Airborn Audio (Part 2)

Date: September 25 th, 2004.
Location: Villette Numérique, Cité des Sciences, Paris, France.

Hip-Hop Core: Let's go back in time. Sayyid, how did you hook up with Beans and Priest?

M. Sayyid: I hooked up with cats in an open-mic situation and we decided to do some joints. We just linked up together and formed a consortium. We put out tapes first and we dropped an album, then another album. And from that, we took the consortium to the next level by switching up and going into Airborn. We spent a little bit of time in the lab, in the shed, just working on what we need to work on as far as being producers and writers. We finished that. We have the new album called "Good Fortune" dropping in February. You'll see the growth and development.

HHC: Priest, could you tell us a few words about your time with the Boom Poetic Collective and about the "Flippin The Script" album? What was your mentality at the time?

High Priest: That was a project led by Shä-Key mostly and she's still doing hot joints that will hopefully gain a little bit more visibility as time goes. I owe a lot to her just by the fact that she had something going on and made me a part of, early on in the game. Through that exposure, we linked up with the Nuyorican poetry scene and that's when we did the "Flippin' The Script" album… That was a good time. Back then, I didn't produce. Over the last five years, holding down production is the difference between then and now.

HHC: What about your mentality at the time, Sayyid?

M: My mentality was "Spit"! Just sixteen bars, no hooks, just spittin'. Patterns, rhyming as fast as I could. As time went on, I thought "Ok, I don't have to rhyme as fast". I could just emphasise smaller parts of the rhyme and stay in the pocket to get that personality. When I first came out the gate, dog, you couldn't hold me down. I was just up in the air, rhyming fast. It was cool to be able to experience that and I'm glad I learned how to rhyme like that because I can throw little patterns in...

HP: People think that that style of rhyming is the "be all and end all" and everything. But when you can rhyme fast and still be dynamic and still have character… Which is a format that Sayyid in particular kinda put down early on for the whole game. Just because you're underground does not mean that you have to necessarily be out of the pocket. You could still respect the pocket, still respect song structure and people's ear by not bombarding them. You give'em a little bit and pull off.

M: A lot of the things we do is abstract but it's pure laziness to be totally abstract. And I gotta say is that cats need to knock it off and come with some shit that's clear so cats can understand them. Still be abstract but don't make a whole album with no good hooks and just abstract rhyming.

HP: There's a difference between "this doesn't make sense" and "this is abstract". We're abstract but some things just don't make sense. And I don't mind that sometimes because everything is possible. But if you're going to be lazy, then you have a problem.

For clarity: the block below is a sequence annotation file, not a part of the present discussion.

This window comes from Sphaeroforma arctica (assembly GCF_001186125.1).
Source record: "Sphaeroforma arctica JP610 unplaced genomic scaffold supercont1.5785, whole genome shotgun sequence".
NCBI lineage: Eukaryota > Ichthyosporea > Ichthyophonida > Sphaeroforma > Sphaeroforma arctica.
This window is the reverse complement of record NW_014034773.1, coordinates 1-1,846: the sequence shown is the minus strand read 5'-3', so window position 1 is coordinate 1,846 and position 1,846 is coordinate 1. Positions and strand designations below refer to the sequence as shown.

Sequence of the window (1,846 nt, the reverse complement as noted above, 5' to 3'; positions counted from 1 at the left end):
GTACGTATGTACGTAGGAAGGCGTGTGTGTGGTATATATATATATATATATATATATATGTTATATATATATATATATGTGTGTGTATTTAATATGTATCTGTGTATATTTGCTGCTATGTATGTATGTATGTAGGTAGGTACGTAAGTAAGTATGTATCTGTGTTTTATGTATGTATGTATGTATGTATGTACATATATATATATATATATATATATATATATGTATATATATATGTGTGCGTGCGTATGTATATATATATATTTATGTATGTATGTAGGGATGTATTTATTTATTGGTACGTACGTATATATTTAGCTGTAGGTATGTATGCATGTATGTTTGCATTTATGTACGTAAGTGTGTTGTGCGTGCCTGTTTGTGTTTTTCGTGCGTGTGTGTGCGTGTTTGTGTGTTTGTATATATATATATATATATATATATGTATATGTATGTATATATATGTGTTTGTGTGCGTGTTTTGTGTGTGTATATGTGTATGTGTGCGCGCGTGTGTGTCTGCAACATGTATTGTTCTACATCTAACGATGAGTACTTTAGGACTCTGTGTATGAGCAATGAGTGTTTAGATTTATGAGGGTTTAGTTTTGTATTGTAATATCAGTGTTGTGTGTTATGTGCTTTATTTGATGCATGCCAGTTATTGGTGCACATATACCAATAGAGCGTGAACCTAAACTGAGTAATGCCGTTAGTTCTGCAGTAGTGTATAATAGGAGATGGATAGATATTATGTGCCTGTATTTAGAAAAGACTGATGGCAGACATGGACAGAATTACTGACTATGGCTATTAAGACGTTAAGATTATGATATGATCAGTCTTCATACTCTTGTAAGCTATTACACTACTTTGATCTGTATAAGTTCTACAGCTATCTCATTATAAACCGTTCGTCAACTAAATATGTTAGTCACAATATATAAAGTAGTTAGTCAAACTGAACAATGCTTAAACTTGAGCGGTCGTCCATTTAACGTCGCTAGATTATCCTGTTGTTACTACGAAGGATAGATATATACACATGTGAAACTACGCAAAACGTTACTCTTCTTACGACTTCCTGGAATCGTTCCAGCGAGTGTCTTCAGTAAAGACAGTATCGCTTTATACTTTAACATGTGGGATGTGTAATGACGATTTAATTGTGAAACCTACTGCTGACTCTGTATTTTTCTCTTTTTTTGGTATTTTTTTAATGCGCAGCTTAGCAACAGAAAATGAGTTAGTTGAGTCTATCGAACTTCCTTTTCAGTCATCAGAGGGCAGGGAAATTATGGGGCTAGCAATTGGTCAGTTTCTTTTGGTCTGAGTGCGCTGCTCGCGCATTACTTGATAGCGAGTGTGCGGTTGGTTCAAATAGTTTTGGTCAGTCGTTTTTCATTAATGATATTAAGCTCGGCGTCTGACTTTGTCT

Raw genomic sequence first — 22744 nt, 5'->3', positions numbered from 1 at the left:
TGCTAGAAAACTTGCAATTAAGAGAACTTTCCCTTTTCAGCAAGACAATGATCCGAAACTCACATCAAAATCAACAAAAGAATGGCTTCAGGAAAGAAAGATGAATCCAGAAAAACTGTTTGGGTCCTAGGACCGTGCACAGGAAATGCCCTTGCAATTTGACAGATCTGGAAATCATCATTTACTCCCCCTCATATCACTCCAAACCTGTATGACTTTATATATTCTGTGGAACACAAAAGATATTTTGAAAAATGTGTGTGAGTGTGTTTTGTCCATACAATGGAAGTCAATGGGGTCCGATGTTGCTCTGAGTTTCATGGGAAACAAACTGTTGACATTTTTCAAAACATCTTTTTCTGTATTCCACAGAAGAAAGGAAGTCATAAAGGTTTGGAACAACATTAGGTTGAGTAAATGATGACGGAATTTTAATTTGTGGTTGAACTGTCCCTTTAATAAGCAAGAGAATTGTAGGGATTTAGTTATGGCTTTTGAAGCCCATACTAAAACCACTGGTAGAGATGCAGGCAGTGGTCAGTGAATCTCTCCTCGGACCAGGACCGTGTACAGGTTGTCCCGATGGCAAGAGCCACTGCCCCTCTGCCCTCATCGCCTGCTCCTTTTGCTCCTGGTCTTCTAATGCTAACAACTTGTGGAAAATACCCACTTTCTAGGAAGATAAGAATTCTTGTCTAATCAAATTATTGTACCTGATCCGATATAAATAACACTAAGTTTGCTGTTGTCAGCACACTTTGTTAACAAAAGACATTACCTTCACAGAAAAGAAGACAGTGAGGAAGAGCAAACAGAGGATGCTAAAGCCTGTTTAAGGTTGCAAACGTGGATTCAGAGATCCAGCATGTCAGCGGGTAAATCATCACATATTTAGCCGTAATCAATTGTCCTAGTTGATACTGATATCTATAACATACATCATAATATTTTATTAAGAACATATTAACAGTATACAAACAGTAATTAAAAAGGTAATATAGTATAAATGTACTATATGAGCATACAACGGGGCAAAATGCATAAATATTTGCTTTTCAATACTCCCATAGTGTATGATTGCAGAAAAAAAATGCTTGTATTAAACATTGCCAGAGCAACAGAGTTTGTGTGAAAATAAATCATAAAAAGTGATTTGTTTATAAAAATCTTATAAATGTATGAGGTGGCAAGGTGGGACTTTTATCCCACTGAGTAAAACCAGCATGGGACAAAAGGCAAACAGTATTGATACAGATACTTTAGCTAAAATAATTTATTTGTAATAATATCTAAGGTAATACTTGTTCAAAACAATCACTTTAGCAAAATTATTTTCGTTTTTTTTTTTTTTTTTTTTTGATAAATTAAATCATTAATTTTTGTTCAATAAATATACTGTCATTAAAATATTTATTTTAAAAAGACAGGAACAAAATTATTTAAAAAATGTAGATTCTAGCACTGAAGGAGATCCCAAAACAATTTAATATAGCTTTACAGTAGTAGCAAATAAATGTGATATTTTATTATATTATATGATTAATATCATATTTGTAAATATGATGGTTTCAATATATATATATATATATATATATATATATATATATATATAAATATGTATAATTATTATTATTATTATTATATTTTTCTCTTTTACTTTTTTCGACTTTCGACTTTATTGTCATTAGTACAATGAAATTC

M: The hardest thing in the world is making things very very clear. Way harder than making something unclear. The idea is to be clear and then sometimes be unclear. It's that vocal performance. As we think, our minds are thinking abstract terms, but not all the time. Sometimes. So it's that fine line.

HHC: Sayyid, I believe you were very close with the people over at Wordsound. Beans told us that you're at the origin of the release of "Diagonal Rhyme Garganchula" on Spectre's record label… Your side of the story?

M: It was actually jumped off with HP. HP put me on to Wordsound. He was involved in my very first release on anything. He was politicking with a lot of people and I would politic with Wordsound and dealt with Skitz and those guys over there. Wordsound was and still is a great label with great music. It was really typified by a certain era, like the end of the nineties… It was a great time and these cats really embraced me.

HP: I hooked up with Wordsound 'cause we had the Antipop Consortium and they had the Crooklyn Dub Consortium. So just because of those two names, we began talking about what we were doing and from there we hooked up. Skitz gave us the opportunity to release some things early on. The first thing was on a compilation he was doing called "Subterranean Hits". Those were dope. There was Prince Paul and Rob Swift on there, so being in that company was good for us, early on in our career. So for the readers of this site, we just wanna big up Wordsound.

HHC: Were you surprised by the critical acclaim received by "Tragic Epilogue"?

HP: Not to be like an asshole style but not really in fact. Because we did leg work early on to help it be seen. It's cool to do a project and then when you put it out no one hears it but then it's just an exercise. If you put it out, you're a commercial artist, for sale. In recognizing that we're commercial artists, you have to do work for your joints to be heard. We all busted our asses to make sure that cats knew what was coming. Made sure that cats knew it was in stores, knew how much work we put into it. Considering where the game was compared to what our sound was at the time and to all the other things that were around us at the time, it was a big reach so we worked hard for that.